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Cotton looks good in northern Oklahoma and southern KansasCotton looks good in northern Oklahoma and southern Kansas

April 6, 2009

5 Min Read

Cotton prices are stagnating at about loan level. But when compared to corn, soybeans, wheat and other crops, cotton should yield a better profit in northern Oklahoma and southern Kansas.

BI-STATE COTTON Producers Co-op President Monty Kahle likes the benefits of cotton in his wheat and soybean rotation.

Growers are getting a glimpse of whether cotton can compete with corn, soybean, wheat, grain sorghum or sunflower from presentations from Monty Kahle, a Newkirk, Okla., grower who is also involved in a local cotton gin co-op.

Bi-State Cotton Producers Gin was built in the late-1990s in Blackwell, Okla., at a time when cotton was virtually unheard of in the region dominated by hard red winter wheat, some double-cropped soybeans and corn. Kahle was among the early co-op owners.

The gin handled about 13,000 bales from growers on the Oklahoma/Kansas border region in 2008. Kahle expects the facility to gin about 16,000 bales this year. And according to production budgets he’s developed, cotton can compete with and even surpass other cash crops, which are also facing depressed prices.

“We could even see 20,000 bales come through the gin,” says Kahle, who regularly farms wheat, cotton and soybeans, but has had sorghum, corn and sunflower in his rotation in past years.

“Cotton pencils-out better than soybeans, wheat and corn, as well as milo and sunflower,” he says. “That’s for both irrigated and dryland cotton.”

Kahle’s crop budgets include data on an Excel spread sheet. It compares potential profits for irrigated and dryland cotton with an estimate price of 56 cents (based on government loan and quality premiums), dryland and irrigated corn priced at $3.20 a bushel, dryland and irrigated soybeans priced at $8.50 per bushel, dryland wheat priced at $5.50 a bushel, dryland sorghum priced at $2.75 a bushel, and double-cropped (after wheat) cotton, soybeans and sorghum.

In his crop projections, irrigated cotton, yielding 1,200 pounds per acre showed a net income about $261 per acre, the highest of the other crops. Dryland cotton yielding 600 pounds per acre has data that projects net income of about $102 per acre.

Those prices compare to 40-bushel dryland wheat showing a projected net income of about $91 per acre. Dryland corn yielding 100 bushels should produce an average net income of about $6 an acre. Irrigated corn yielding 185 bushels pencils in a net income of about $227 per acre.

Dryland sorghum yielding 80 bushels shows a projected net income of about $68 per acre. A 25-bushel dryland soybean crop should have an average net income of about $70 an acre. Irrigated soybeans yielding 50 bushel have a projected net income of about $217 per acre.

Kahle says that cotton also shows the best return in a double-crop situation. It’s expected 400-pound yield projects to provide net income of about $78 an acre on top of the wheat income. Double crop soybeans yielding 20 bushels pencil-out at a $48 an acre net income. Double-crop sorghum yielding 65 bushels per acre would produce an average net income of about $38 an acre.

Cost of production

Dryland cotton input costs amount to about $246 per acre (without crop insurance). Total cost of fuel, fertilizer, seed and chemical is projected at $155 an acre. Other charges, including labor, supplies and repair are $8 an acre. Ginning and warehousing charges are about $34 and harvesting at a custom rate of $48 an acre. Deducted from the gross income of $348 per acre provides the $102 net income.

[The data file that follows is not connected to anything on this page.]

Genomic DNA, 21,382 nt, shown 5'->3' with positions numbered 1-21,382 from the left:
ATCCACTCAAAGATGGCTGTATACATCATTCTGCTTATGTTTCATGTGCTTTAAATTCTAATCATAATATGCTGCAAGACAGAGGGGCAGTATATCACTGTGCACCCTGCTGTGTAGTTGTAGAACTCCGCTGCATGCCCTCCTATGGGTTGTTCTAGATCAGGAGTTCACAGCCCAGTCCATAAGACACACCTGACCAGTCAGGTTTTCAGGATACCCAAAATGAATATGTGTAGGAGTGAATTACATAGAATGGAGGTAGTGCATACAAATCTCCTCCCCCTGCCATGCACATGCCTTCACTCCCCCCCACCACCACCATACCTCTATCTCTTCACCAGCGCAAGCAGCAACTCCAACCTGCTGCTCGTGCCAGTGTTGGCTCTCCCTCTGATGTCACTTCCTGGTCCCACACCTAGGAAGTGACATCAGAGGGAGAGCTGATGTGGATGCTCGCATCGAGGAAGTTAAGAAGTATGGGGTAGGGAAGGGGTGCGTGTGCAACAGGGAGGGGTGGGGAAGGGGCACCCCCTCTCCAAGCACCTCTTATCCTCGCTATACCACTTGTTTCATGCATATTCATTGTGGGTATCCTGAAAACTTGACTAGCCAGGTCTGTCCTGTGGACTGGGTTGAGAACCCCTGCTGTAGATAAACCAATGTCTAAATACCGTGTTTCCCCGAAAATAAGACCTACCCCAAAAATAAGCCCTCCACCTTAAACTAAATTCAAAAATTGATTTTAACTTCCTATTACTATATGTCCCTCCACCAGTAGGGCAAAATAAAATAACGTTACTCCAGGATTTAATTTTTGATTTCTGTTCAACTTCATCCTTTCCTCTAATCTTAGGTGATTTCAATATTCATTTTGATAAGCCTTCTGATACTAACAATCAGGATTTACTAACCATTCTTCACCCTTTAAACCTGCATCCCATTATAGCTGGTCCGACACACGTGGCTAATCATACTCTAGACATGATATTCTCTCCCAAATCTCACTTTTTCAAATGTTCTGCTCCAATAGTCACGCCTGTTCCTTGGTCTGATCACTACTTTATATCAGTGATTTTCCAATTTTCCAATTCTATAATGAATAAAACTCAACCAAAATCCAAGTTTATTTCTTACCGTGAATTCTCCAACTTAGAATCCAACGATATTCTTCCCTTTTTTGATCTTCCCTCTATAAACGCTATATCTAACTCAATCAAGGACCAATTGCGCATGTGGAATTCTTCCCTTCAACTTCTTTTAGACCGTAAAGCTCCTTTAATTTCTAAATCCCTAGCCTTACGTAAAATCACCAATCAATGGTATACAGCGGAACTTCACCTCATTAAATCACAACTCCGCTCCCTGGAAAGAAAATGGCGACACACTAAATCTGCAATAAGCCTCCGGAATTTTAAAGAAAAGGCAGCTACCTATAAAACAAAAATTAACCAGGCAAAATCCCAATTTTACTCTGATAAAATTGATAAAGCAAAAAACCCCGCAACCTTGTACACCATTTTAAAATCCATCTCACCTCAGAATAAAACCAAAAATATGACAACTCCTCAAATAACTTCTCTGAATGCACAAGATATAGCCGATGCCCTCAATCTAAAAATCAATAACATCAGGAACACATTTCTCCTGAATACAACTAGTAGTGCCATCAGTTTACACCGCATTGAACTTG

Irrigated cotton input costs are about $434 per acre. They include fuel, fertilizer, seed and chemical charges of an estimate $259 an acre; other charges for labor, supplies and repairs of $10 per acre; ginning and warehousing $68 per acre; and harvesting $96 per acre. A gross income of $672 per acre (without insurance costs) less the total inputs produces the $261 net income.

Kahle’s projected budgets show wheat with a gross return of $220 per acre, less input costs of $129, to provide the $91 an acre net income. Dryland corn’s gross return is set at $320, but $313 in input costs produces the small $6 net. Irrigated corn’s sound $227 an acre net income comes from gross returns of $592 less input costs of $364.

Dryland soybeans have a projected gross income of $212, with $142 in input costs resulting in the $70 an acre net income. Irrigated beans gross $425 and yield the $217 net after input costs of about $208 are deducted. Dryland sorghum’s input costs are $152. Deducted from a $220 gross return produces the $68 net income.

Cotton cleans up fields

Kim Anderson, Oklahoma State University grain marketing economist, says crops like cotton are more in the picture, but wheat “will always be the No. 1 crop” in the northern Oklahoma area. And even if other crops like cotton can produce a profit, they are also good at helping control weeds.

“Using cotton and other crops as a rotation helps clean up weeds in wheat fields,” he says. “In some years they will budget-out and some years they won’t. But you always have to pencil-in the value of cleaning up the fields.

“The rotated crops break those weed cycles and disease cycles. To me, that’s the big value of rotating wheat with cotton and other crops, especially since we have gone to minimum-till and no-till. It makes the alternative crops all that important.”

Kahle says cotton may not work for everyone in his region and returns for tenant and landlord agreements will vary. He encourages growers to examine in detail the projected crop budgets he has developed at BiState Cotton Producers Coop.

email: [email protected]

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